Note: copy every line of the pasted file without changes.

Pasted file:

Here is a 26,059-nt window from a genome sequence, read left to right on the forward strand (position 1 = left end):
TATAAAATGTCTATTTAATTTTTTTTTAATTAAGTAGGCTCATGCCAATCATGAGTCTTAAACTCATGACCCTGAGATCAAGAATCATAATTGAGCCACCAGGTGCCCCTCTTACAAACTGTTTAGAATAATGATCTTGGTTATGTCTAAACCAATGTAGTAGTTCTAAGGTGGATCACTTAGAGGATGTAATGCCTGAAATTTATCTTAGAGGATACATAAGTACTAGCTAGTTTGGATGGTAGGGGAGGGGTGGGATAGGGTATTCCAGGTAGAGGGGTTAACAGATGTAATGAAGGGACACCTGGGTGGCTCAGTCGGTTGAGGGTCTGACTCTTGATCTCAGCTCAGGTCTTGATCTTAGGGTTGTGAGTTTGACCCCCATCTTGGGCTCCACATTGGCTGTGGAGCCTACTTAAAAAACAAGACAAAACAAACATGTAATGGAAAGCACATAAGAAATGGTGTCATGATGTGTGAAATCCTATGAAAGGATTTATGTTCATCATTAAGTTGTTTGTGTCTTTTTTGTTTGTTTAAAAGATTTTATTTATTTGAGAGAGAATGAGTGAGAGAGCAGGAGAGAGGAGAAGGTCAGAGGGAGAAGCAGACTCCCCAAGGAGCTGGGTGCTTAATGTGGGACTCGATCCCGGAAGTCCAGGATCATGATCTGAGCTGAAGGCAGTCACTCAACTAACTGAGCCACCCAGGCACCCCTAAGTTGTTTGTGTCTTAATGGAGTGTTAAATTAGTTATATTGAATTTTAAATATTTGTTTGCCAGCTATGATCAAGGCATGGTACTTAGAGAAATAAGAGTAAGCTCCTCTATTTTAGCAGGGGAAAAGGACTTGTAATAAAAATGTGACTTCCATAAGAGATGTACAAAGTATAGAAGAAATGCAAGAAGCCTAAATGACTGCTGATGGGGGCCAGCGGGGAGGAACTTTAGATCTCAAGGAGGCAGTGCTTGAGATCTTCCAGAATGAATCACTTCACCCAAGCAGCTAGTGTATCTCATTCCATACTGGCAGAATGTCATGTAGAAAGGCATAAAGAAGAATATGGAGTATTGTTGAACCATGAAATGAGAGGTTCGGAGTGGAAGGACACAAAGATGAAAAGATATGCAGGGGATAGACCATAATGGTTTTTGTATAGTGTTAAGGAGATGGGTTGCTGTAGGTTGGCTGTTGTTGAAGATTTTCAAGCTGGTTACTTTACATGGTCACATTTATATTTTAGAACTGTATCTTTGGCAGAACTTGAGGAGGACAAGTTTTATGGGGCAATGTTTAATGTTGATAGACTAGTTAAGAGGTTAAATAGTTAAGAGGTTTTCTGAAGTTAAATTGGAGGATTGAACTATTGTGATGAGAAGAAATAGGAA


Here is a 26,059-nt window from a genome sequence, read left to right on the forward strand (position 1 = left end):
TATAAAATGTCTATTTAATTTTTTTTTAATTAAGTAGGCTCATGCCAATCATGAGTCTTAAACTCATGACCCTGAGATCAAGAATCATAATTGAGCCACCAGGTGCCCCTCTTACAAACTGTTTAGAATAATGATCTTGGTTATGTCTAAACCAATGTAGTAGTTCTAAGGTGGATCACTTAGAGGATGTAATGCCTGAAATTTATCTTAGAGGATACATAAGTACTAGCTAGTTTGGATGGTAGGGGAGGGGTGGGATAGGGTATTCCAGGTAGAGGGGTTAACAGATGTAATGAAGGGACACCTGGGTGGCTCAGTCGGTTGAGGGTCTGACTCTTGATCTCAGCTCAGGTCTTGATCTTAGGGTTGTGAGTTTGACCCCCATCTTGGGCTCCACATTGGCTGTGGAGCCTACTTAAAAAACAAGACAAAACAAACATGTAATGGAAAGCACATAAGAAATGGTGTCATGATGTGTGAAATCCTATGAAAGGATTTATGTTCATCATTAAGTTGTTTGTGTCTTTTTTGTTTGTTTAAAAGATTTTATTTATTTGAGAGAGAATGAGTGAGAGAGCAGGAGAGAGGAGAAGGTCAGAGGGAGAAGCAGACTCCCCAAGGAGCTGGGTGCTTAATGTGGGACTCGATCCCGGAAGTCCAGGATCATGATCTGAGCTGAAGGCAGTCACTCAACTAACTGAGCCACCCAGGCACCCCTAAGTTGTTTGTGTCTTAATGGAGTGTTAAATTAGTTATATTGAATTTTAAATATTTGTTTGCCAGCTATGATCAAGGCATGGTACTTAGAGAAATAAGAGTAAGCTCCTCTATTTTAGCAGGGGAAAAGGACTTGTAATAAAAATGTGACTTCCATAAGAGATGTACAAAGTATAGAAGAAATGCAAGAAGCCTAAATGACTGCTGATGGGGGCCAGCGGGGAGGAACTTTAGATCTCAAGGAGGCAGTGCTTGAGATCTTCCAGAATGAATCACTTCACCCAAGCAGCTAGTGTATCTCATTCCATACTGGCAGAATGTCATGTAGAAAGGCATAAAGAAGAATATGGAGTATTGTTGAACCATGAAATGAGAGGTTCGGAGTGGAAGGACACAAAGATGAAAAGATATGCAGGGGATAGACCATAATGGTTTTTGTATAGTGTTAAGGAGATGGGTTGCTGTAGGTTGGCTGTTGTTGAAGATTTTCAAGCTGGTTACTTTACATGGTCACATTTATATTTTAGAACTGTATCTTTGGCAGAACTTGAGGAGGACAAGTTTTATGGGGCAATGTTTAATGTTGATAGACTAGTTAAGAGGTTAAATAGTTAAGAGGTTTTCTGAAGTTAAATTGGAGGATTGAACTATTGTGATGAGAAGAAATAGGAA